Self-affirmation intervention helps academic success for students: study

Source: Xinhua| 2017-07-05 07:11:56|Editor: Song Lifang
Video PlayerClose

SAN FRANCISCO, July 4 (Xinhua) -- A new study targeting two ethnic groups of students in the United States indicates that leveraging self-affirmation intervention with existing institutional channels can lead to academic success.

Detailed in a recent issue of the Proceedings of the National Academy of Sciences, the study focused on a group of middle school Latino students living in the Mountain West, a sub-region of the Western United States, and another group of African American students living in the U.S. Northeast.

The African American students completed writing a series of self-affirmation exercises in the seventh grade while the Latino students were given the exercises in the sixth, seventh or eighth grades. They chose two to three core values that were personally important such as relationships, creativity or humor, and wrote a few sentences about why they were important.

The exercises took place during stressful times over the course of a single year in middle school, including at the beginning of the school year and right before exams. Students in the control group did a neutral writing assignment.

The researchers then tracked the African American students through college enrollment and Latinos through high school enrollment, using official school records.

For Latinos, long-term follow-ups revealed that they took more challenging courses, such as a college readiness elective. They were also less likely to be placed in remediation. African Americans were more likely to enroll in college seven to nine years later, including in relatively more selective colleges.

"Once students feel affirmed, a whole series of forces in the environment exist to help propel them forward: teachers noticing their potential more, giving them more challenging work, directing them to advanced courses," J. Parker Goyer, the study's lead author and post-doctoral scholar at Stanford University said in a news release.

"The effects can be powerful, but the intervention itself plays a subtle role as an initiator of this larger process."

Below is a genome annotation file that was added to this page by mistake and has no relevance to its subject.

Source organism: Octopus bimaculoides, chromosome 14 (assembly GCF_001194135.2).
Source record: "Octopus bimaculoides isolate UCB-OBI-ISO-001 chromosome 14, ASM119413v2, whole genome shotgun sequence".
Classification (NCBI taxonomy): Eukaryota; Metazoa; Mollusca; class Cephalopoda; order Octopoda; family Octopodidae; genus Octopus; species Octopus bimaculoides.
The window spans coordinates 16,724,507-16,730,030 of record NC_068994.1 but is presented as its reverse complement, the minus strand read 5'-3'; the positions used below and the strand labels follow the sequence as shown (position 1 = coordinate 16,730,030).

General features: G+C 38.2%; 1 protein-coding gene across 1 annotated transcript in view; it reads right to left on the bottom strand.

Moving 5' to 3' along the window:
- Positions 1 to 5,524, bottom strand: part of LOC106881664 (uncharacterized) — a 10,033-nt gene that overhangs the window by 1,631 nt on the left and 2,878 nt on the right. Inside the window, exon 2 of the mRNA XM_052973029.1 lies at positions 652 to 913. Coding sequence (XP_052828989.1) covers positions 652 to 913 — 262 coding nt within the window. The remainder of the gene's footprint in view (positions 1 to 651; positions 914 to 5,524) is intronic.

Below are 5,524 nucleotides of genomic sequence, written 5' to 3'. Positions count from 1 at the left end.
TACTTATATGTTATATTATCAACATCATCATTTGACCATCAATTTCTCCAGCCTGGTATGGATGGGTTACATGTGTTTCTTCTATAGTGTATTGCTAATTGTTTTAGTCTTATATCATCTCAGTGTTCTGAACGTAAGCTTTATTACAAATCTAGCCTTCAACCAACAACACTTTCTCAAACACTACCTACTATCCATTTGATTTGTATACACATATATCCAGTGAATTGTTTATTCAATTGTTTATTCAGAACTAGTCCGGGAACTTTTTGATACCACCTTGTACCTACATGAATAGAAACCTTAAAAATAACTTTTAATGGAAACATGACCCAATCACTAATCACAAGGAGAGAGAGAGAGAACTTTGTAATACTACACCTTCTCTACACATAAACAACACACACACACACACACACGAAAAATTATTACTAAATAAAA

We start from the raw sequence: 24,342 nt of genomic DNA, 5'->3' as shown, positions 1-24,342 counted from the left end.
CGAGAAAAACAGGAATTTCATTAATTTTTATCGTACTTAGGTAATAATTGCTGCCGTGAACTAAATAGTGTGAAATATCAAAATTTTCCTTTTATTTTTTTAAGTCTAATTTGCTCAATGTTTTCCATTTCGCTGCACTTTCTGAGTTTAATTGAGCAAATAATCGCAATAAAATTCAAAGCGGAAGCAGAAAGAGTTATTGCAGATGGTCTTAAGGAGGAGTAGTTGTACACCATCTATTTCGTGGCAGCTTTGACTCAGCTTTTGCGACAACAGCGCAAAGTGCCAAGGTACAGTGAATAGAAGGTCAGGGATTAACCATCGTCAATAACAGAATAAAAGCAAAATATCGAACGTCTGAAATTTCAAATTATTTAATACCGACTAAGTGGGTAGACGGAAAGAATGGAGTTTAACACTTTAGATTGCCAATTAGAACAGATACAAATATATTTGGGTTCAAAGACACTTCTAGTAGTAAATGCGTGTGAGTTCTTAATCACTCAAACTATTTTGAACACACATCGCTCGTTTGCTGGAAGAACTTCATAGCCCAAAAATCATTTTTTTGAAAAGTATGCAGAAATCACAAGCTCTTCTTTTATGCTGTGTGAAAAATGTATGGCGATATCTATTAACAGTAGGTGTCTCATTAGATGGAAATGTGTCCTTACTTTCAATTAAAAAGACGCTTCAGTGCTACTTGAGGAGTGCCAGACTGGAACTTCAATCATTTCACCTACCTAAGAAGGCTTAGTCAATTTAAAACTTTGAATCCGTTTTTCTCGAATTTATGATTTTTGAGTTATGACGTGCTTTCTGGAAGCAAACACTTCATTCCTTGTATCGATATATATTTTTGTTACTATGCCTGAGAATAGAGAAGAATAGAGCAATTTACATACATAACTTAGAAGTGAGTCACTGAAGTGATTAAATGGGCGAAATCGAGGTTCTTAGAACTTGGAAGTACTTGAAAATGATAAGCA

Previous work has found that social-psychological interventions, such as self-affirmation, can improve academic performance in so-called vulnerable groups in the United States.

The interventions tend to have the biggest effect when people face a looming stressor, such as an upcoming exam, or find themselves at a more broadly stressful transition, as many early adolescents do.

They can also help minority students cope with the threat of negative stereotypes in school. Earlier research by Stanford faculty has shown that such stress over being seen or treated as intellectually limited, the new study states, "may drain cognitive resources that could otherwise be expended on learning."

This stress can lead to lower grades, which breed more stress, setting off a cycle that can be difficult to escape.

Goyer said the team's recent work illustrates how interventions can trigger powerful long-term effects, and the students who begin to perform better are poised to take advantage of resources and opportunities their schools already provide, including supportive teachers, advanced courses and college preparation electives.

And a primary reason the intervention succeeded is because it was given in middle school, which is the first time student performance determines educational tracks.

The tracks can also be psychological. Teachers may see students who happen to perform well early on as having more potential, and give more encouragement and attention to such students.

"The tracks we don't see -- the way we are categorized in the minds of others -- can affect us too," said Geoffrey Cohen, the study's senior author and a professor of education and psychology at Stanford.

Noting that academic success depends on much more than just affirmation, including attentive teachers and access to advanced courses, the authors caution that applying similar interventions in every school is imprudent, as this writing exercise was specifically designed for students feeling under threat because of stereotypes; and how they would fare at schools with varying levels of infrastructure and resources is unknown.